Beverage industry veteran, Bill Moses, knows a thing or two about industry disruption. His probiotic and kombucha brand KeVita sold to PepsiCo, for $250 million in 2017, inspiring him to take his vision one step further with Flying Embers, an organic hard kombucha beverage (4.5% Alcohol By Volume core line and 7% ABV premium line).
Fermented with an adaptogen and probiotic botanical base, Flying Embers delivers the holy trifecta of healthy, delicious and sexy. The brand has been on market for just over a year but is already holding its own in an increasingly competitive space, fearlessly converting health and environmentally conscious beer drinkers.
And the door couldn’t be open any wider. While perfect for social drinking and not too sweet, beer is both bloating and glutenous. And from an environmental standpoint, a few daily bottles of imported lager have the carbon footprint of about 50,000 cups of black tea. Speaking of which, Flying Embers is made from a sparkling fermented black tea kombucha culture with zero sugar, zero carbs, only 85 calories, natural, restorative properties, excellent for digestion, and is less damaging to the environment and the waistline.
Flying Embers might just be on the cusp of major cultural disruption that will change the way that consumer decisions are made around alcoholic beverages— allowing it to steal some market share from the beer industry.
It is a healthier alternative to light beer
“Most adult beverages are high in calories, high in sugar, high in carbs and high in gluten,” says Moses. “Light alcoholic beverages sell themselves on the basis that they are not as high in some or all of these areas. Flying Embers doesn’t just stand out because of what is not in our recipe— but because of what is within— our ingredients provide value from the perspective of both health and wellness.”
Many of Flying Embers’ ingredients, including live probiotics, ginger, turmeric, ashwagandha and astragalus, can be found in traditional Ayurvedic and Chinese medicinal remedies. The beverage is adaptogenic, which means that it has natural, restorative properties that improve the body’s resistance to the effects of stress and help to regulate mood, energy and cognitive functions.
It’s all about the flavour
“Pineapple chilli is my favourite and it’s doing really well,” says Moses of the variety of flavours, including Ancient Berry, Ginger & Oak and Grapefruit Thyme.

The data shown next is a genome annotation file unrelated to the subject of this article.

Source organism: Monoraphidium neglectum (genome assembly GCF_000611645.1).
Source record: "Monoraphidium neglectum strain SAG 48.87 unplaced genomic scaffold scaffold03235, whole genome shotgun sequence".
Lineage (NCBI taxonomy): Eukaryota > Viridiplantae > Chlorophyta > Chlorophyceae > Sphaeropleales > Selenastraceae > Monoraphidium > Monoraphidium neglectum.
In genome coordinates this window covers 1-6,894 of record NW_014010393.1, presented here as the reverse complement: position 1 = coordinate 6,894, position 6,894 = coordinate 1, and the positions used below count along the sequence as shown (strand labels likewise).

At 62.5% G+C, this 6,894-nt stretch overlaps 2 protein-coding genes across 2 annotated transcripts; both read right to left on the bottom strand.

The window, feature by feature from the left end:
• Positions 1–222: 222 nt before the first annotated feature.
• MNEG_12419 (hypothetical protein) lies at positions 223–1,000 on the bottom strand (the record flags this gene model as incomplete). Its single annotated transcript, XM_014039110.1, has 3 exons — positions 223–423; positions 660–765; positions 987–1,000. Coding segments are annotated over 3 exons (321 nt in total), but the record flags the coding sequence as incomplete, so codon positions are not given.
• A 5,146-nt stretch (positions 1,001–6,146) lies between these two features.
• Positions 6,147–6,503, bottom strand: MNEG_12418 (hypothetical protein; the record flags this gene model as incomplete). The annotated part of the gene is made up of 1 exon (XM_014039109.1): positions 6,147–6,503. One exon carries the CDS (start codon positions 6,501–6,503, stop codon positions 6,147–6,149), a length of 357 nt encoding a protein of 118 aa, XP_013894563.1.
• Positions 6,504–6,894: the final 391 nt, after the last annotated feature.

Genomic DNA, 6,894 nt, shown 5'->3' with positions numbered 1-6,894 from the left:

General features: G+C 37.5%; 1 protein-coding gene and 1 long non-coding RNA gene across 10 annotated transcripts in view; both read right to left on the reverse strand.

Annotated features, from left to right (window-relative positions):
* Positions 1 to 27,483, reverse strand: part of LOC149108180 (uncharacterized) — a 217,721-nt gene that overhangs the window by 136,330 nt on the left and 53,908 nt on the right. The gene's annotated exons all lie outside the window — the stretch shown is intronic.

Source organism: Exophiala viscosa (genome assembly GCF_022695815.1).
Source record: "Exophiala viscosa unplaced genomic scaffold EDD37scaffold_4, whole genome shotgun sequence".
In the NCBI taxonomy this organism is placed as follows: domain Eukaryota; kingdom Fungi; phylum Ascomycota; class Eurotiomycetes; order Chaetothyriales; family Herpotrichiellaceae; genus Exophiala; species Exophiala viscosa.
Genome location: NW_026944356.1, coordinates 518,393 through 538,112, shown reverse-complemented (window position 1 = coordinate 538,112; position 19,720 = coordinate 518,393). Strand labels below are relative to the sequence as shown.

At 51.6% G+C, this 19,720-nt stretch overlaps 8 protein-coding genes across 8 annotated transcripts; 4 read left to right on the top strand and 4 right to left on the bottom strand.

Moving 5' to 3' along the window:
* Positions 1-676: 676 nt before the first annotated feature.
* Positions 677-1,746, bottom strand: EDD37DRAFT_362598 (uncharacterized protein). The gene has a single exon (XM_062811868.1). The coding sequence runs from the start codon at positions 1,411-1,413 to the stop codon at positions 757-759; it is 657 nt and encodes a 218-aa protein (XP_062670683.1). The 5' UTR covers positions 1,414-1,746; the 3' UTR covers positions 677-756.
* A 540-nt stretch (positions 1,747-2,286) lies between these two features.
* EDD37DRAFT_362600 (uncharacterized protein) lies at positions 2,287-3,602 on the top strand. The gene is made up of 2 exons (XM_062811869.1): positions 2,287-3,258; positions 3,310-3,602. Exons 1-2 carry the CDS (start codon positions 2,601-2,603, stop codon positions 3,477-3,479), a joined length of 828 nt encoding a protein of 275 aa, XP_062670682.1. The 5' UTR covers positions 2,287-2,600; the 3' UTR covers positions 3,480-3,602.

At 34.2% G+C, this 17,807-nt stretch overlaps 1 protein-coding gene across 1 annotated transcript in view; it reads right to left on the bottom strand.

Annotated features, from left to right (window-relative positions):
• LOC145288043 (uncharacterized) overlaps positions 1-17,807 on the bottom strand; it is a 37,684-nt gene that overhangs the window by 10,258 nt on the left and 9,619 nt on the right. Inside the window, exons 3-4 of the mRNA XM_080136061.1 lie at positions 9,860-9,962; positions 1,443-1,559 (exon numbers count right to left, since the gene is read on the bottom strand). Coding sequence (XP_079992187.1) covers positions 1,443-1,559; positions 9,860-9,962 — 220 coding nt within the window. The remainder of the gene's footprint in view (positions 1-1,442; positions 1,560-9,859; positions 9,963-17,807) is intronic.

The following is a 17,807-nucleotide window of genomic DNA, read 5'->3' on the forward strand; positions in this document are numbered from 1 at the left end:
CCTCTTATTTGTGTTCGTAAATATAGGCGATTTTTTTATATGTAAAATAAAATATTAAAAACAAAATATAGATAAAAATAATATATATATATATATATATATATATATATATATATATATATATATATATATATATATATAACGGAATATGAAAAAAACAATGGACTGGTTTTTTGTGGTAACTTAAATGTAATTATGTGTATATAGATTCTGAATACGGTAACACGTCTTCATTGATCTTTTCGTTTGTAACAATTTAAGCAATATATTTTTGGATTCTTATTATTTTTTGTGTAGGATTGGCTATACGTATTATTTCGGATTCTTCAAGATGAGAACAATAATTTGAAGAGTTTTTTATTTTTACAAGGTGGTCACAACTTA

Moses, who also owns an organic winery, speaks of the subtleties in flavour of his hard kombucha, with the air of a fine sommelier.
“When we ferment our scoby, we do it in a way that imparts a softer palate feel that has a long finish so that ultimately the flavour is like a dry wine. We ferment it in oak with turmeric and ginger, which really brings out those earthy notes.”
It is purpose driven
Experiencing the Thomas Fire in 2017 gave Moses an appreciation for life. That was when he decided on the name and purpose of his new beverage line. A percentage of Flying Embers’ revenues are channelled to fire fighting charities.
The company is also environmentally conscious. It tries to source its raw materials as close to home as possible, and is a strong promoter of regenerative farming.
“We care about the earth and the community,” says Moses of his purpose driven enterprise. “This is just one of the variety of reasons that our beverage has an edge over beer.”
According to QYR’s Global Hard Kombucha Industry Research Report, the global market for hard kombucha is expected to expand from $55.45 million in 2018 to $1175.16 million in 2026, with a CAGR of 42.35% from 2019 to 2026. Flying Embers is capitalising on the success of the North American market, which experienced $56.27 million in revenues in 2019.
By Spring 2020, the brand will be available across 40 states and in mainstream establishments such as Trader Joes, Whole Foods and Costco. There are also plans for international growth. The company has its sights set on Europe, Canada and Australia.
The team, operating out of Fermented Sciences, Moses’ innovation lab for fermented beverages, continues to focus on market share, distribution and of course— innovation.
“Our team really geeks out on bacteria,” he laughs. “After all, we are delivering a better for you revolution in alcohol.”